Posted on Monday, August 3, 2009 by Lindsey Westbrook
Candacy Taylor [photo: Katie Baum]
Candacy Taylor (MA Visual and Critical Studies) is anything but the stereotypical scattered artist. Indeed, her calendar already has days booked well into 2010: a maze of book tour dates, interviews, bullfights, grant application deadlines, and more. “I spend about 50 percent of my time actually working on my projects,” she says half-jokingly, half-ruefully, “and the rest of the time doing things that prevent me from having to get a day job: marketing, fundraising, consulting.” Although really, for her it’s all of a piece, and definitely a labor of love.
Taylor was part of the very first incoming class in the Graduate Program in Visual and Critical Studies. A book version of her 2002 thesis project, Counter Culture: The American Coffee Shop Waitress, is coming out in September from Cornell University Press. It contains not only Taylor’s soon-to-be iconic photographs of coffee-shop and diner waitresses, but also 50,000 words of her own writing, organized into themed chapters such as “The Regulars,” “Ketchup in Her Veins,” and “Counter Intelligence.”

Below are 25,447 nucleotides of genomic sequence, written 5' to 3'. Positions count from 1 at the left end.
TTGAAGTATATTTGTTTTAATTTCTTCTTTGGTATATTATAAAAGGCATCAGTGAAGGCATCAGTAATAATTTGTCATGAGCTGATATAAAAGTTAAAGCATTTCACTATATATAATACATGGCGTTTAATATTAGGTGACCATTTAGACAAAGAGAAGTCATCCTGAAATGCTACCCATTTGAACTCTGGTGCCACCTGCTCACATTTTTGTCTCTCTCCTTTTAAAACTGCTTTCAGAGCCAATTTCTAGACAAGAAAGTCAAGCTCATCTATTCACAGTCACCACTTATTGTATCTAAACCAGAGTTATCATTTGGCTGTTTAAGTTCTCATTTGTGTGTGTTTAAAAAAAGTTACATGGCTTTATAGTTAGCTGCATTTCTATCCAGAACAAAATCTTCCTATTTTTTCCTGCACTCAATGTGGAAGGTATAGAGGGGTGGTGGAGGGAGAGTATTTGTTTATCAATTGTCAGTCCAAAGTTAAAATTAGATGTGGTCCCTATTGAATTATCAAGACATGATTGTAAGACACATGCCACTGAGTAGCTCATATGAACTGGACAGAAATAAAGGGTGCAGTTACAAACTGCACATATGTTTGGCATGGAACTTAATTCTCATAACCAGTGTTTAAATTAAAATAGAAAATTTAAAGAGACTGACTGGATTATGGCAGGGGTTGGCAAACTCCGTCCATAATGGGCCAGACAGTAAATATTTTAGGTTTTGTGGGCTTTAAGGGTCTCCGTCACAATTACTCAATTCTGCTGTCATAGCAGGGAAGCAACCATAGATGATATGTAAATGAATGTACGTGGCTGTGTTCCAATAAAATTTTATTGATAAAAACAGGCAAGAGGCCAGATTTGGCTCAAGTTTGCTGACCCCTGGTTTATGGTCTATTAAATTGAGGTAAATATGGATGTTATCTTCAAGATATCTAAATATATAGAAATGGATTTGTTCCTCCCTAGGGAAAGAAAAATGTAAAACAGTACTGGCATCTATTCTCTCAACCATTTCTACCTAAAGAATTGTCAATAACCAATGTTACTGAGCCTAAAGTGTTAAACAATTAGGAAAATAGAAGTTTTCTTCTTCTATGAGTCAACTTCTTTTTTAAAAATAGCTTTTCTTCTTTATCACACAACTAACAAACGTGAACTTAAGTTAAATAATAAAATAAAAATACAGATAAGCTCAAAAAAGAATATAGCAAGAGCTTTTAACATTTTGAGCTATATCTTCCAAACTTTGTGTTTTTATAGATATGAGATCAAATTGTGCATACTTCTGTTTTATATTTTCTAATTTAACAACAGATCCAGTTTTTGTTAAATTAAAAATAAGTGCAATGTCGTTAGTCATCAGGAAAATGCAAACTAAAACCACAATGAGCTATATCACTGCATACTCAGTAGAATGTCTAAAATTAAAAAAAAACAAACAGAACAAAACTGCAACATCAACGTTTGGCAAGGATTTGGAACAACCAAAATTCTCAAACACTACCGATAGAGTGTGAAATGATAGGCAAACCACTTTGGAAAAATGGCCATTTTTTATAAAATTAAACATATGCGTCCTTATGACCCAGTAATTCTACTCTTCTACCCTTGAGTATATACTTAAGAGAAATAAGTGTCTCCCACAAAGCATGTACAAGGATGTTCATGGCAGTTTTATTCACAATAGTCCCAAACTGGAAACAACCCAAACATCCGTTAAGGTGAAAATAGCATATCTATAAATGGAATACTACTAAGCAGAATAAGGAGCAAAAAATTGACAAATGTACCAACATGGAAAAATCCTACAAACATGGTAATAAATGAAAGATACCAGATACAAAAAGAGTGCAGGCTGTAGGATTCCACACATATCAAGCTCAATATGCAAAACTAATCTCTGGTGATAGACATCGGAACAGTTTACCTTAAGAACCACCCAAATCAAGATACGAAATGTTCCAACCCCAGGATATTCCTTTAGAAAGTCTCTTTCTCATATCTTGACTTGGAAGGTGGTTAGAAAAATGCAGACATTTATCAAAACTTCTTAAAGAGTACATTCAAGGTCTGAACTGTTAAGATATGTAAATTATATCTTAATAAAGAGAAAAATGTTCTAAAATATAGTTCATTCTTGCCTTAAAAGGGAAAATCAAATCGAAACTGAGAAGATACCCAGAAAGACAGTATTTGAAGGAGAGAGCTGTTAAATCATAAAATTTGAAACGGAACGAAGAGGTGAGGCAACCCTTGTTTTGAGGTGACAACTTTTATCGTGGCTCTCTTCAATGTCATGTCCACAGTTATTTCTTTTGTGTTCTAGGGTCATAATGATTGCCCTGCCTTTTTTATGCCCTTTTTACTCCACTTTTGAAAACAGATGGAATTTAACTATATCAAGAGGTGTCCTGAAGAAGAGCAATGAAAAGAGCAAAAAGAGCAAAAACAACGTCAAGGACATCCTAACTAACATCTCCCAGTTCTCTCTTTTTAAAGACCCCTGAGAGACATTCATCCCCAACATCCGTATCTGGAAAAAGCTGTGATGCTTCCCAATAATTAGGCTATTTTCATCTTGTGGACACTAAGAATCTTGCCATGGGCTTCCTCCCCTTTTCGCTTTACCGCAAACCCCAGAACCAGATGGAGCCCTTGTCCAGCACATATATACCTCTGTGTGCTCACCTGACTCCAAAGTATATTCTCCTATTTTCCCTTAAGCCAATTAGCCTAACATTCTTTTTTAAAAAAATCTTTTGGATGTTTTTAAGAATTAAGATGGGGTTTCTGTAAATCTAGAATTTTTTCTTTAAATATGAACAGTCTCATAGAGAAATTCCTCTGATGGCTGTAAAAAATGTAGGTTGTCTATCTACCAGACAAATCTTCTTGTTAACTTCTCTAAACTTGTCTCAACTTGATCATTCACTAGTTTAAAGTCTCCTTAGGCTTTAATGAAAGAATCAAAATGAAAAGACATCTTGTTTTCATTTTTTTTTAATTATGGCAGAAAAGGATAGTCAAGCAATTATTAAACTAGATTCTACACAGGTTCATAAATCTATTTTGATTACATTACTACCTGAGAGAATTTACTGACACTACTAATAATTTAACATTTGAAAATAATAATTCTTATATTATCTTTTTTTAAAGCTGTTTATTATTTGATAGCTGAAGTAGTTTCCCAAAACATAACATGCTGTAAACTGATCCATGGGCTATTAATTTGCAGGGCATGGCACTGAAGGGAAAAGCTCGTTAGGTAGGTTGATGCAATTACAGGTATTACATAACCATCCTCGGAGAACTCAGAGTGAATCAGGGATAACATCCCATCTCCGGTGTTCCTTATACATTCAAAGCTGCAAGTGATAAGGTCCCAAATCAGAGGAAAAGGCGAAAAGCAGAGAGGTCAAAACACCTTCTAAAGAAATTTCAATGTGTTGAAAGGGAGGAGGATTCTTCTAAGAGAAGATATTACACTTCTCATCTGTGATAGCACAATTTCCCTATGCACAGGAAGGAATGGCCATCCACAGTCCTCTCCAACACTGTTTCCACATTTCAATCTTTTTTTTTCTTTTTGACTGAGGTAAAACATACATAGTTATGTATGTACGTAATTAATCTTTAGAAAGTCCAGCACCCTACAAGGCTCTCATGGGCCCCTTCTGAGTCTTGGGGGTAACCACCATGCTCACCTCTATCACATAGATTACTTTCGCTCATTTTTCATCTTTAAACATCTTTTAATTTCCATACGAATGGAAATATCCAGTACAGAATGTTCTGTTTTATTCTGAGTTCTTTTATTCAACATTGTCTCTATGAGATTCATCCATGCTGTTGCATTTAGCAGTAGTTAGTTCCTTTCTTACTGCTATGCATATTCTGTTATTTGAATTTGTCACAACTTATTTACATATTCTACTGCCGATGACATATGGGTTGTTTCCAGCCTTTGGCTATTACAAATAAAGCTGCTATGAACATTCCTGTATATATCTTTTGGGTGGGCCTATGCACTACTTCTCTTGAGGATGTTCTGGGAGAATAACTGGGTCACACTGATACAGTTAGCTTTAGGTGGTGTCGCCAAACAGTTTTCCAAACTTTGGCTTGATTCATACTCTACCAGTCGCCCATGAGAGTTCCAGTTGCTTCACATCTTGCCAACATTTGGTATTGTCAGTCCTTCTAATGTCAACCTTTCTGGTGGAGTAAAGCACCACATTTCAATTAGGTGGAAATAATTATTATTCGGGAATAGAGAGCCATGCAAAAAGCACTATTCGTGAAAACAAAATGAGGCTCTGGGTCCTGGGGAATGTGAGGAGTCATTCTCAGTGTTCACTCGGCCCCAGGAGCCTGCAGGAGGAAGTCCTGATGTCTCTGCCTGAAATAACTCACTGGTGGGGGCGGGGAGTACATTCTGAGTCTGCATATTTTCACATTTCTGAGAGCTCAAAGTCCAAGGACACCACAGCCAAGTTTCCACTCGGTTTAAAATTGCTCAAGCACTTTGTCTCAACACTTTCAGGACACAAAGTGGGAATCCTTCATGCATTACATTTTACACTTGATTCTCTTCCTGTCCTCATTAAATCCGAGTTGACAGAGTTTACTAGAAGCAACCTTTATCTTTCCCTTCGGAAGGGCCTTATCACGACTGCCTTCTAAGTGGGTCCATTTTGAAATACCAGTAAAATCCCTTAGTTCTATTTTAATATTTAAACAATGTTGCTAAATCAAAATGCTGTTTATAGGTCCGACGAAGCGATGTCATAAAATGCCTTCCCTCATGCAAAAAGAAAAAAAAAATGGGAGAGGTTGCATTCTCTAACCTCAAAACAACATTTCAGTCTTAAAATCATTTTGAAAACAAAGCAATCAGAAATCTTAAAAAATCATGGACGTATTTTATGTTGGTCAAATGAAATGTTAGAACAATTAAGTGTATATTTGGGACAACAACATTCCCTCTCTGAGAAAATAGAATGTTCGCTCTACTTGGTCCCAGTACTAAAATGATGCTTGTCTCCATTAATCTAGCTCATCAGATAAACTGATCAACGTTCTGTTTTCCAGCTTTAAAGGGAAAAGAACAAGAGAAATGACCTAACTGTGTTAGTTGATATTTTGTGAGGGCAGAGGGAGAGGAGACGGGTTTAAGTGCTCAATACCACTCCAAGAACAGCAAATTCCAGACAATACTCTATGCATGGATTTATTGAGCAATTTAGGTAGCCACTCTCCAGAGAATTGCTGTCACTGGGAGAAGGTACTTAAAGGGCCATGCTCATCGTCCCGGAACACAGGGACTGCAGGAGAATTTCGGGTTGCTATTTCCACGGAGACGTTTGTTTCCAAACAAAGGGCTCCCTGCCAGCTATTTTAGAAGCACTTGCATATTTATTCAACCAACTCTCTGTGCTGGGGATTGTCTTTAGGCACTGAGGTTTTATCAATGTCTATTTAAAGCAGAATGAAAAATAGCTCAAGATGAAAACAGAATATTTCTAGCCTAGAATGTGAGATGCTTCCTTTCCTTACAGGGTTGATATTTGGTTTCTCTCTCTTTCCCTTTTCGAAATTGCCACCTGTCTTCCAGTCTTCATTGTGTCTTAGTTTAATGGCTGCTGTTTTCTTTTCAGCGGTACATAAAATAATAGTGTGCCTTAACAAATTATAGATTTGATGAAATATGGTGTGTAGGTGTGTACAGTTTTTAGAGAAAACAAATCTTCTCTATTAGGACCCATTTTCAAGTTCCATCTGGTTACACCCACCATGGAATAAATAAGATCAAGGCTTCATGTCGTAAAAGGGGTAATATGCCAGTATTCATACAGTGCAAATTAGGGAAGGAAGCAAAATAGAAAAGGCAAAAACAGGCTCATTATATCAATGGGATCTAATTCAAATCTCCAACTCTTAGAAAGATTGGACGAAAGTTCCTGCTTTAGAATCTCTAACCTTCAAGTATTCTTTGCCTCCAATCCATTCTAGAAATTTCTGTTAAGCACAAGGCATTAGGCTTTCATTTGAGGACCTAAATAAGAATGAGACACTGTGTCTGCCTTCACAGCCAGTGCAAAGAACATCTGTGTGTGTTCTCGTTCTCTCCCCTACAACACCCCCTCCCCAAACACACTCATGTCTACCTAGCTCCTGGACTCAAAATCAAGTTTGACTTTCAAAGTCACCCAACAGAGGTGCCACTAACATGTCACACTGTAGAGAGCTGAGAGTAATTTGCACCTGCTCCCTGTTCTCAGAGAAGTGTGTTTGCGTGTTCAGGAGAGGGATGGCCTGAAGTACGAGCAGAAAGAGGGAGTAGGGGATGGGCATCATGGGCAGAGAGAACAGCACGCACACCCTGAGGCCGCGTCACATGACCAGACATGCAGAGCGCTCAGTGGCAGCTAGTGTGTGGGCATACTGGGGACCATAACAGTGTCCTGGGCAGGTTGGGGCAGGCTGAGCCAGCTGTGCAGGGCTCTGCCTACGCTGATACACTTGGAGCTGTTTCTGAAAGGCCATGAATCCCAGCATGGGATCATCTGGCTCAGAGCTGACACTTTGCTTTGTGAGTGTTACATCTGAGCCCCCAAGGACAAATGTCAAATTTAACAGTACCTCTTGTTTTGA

“To qualify for this project the waitresses had to be at least 50 years old, and they had to have been doing this for at least 20 years. It’s a vanishing subculture. The younger generation has a different work ethic; they think of waiting tables as something temporary, on their way to starting their ‘real’ careers.
“When I began this, I expected to meet women who felt overworked and underappreciated, but that’s not what I found. All but a few said they loved their jobs and, even if given the opportunity, wouldn’t do anything else. For them it pays well, it gives them a sense of community, and it has enabled them to support themselves and their children, oftentimes as single mothers. A lot of them say if it wasn’t for waitressing they’d be at home, lonely, maybe even crippled with arthritis from lack of physical activity. One waitress I talked to even has an urn with the ashes of one of her favorite regulars on her mantel at home.”
The book retails for just $19.95. “I worked hard to get the price point down to something I felt the waitresses could afford.”